When new sophomores and juniors arrived on Albany Road this past fall, many of them were immediately faced with a very different culture—Deerfield culture. Many of them felt that this culture was one unlike any other they’ve seen, and that it was the hardest obstacle they’ve had to cross in life thus far.
“In the first couple of weeks, I immediately noticed that intergrade friendships weren’t as prevalent, and many friends were in defined, set groups,” Yuri Lee ’15 said. “However, the somewhat challenging social life allowed me to reach out to people.”
New junior Keren Alfred ’14 found that the reality she found here clashed with her assumptions.
“Life here is different than what was depicted in the brochures,” she said. “I thought that it would be less cliquey, and that it would be more comfortable to talk to people.”
Many students felt that some of Deerfield’s social aspects lacked real connection.
“I felt like nothing gets done face to face, and some aspects like the hook-up culture are very complicated and not personal,” Hugo Marsans ’14 said.
“There was a huge culture difference for me, as it was hard even to transition to daily conversations,” Andrea Leng ’15 said. “A lot of times it was hard to find a common topic.”
Some new students, however, quickly grew to love the Deerfield lifestyle.
“I love the social life here, particularly because it helps relieve the tension I get from work all the time,” Tyreak Richardson ’15 said.
“I think the success of Deerfield’s social events lie in the kids themselves,” Proctor Adam Philie ’13 said. “For a kid who’s rather shy, a dance can be intimidating, but with a little encouragement from the kids around him, it can be an awesome experience.”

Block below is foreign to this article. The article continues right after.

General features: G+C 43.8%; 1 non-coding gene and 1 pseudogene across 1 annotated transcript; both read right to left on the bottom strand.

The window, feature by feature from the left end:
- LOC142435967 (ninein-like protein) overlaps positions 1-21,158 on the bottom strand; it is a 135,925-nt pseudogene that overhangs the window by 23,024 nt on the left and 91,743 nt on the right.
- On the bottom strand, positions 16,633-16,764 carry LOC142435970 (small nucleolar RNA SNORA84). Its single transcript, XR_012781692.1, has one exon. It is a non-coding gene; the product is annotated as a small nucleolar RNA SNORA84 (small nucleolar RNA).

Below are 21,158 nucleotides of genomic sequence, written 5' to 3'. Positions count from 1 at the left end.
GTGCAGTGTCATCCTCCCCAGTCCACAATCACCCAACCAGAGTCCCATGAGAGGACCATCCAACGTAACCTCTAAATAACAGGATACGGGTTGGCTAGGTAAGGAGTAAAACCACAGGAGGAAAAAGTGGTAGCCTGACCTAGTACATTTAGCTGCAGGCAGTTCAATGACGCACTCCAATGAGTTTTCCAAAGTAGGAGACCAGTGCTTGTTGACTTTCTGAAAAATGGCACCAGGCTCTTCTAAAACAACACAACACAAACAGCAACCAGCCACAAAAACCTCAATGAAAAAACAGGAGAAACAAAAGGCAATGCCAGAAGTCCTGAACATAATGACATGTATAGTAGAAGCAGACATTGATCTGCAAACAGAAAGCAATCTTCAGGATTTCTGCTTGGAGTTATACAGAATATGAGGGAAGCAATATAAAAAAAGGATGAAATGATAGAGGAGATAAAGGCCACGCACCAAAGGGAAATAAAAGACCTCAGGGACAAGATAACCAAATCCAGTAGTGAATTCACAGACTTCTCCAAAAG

Some students have found other ways to make culture at student hangouts like the Greer easier.
“If you know one person sitting at the table, it makes it much easier to start conversations,” Ian Kagame ’15 said.
“I don’t think it’s hard to be a new sophomore,” Charlie Brahaney ’15 said. “No one really treats the new sophomores any differently than the returners.”
Many said one of the problems leading to culture shock was that the Opening Days schedule provided little breathing room for new students.
“It was busy with meetings from the start,” Matt Ching ’14 said. “I didn’t even have time to just go and try to assimilate at my own pace.”
Some of the struggle could be credited to the apathy that new students such as Sicily Kiesel ’15 felt from some returning students.
“The only way to make the transition easier is for the current students to take responsibility and help the new ones,” she said. “The administration can try all they want, but nothing significant will happen until the students themselves change.”
At the same time, faculty such as Residential Head Kristin Loftus have put in persistent efforts to break down these walls.
“We try to integrate these new students into the community through Connect4, feeds and more,” she said. “But at the same time, we don’t want to single the new sophomores and juniors out.”
“We’ve heard loud and clear about the feedback from the bustling opening days schedule,” Dean of Students Amie Creagh said, “and we’re most definitely revamping it to be less hectic for next year.”
In transitioning, proctor Hannah Insuik ’13 has offered a solution to adjusting to the Deerfield routine.
“It’s easiest to enjoy Deerfield when you know what is going on, so skipping some of those learning steps [for the new students] and just diving in head first would ease them into life here,” she said.
“However, the transition never ends,” Marsans said.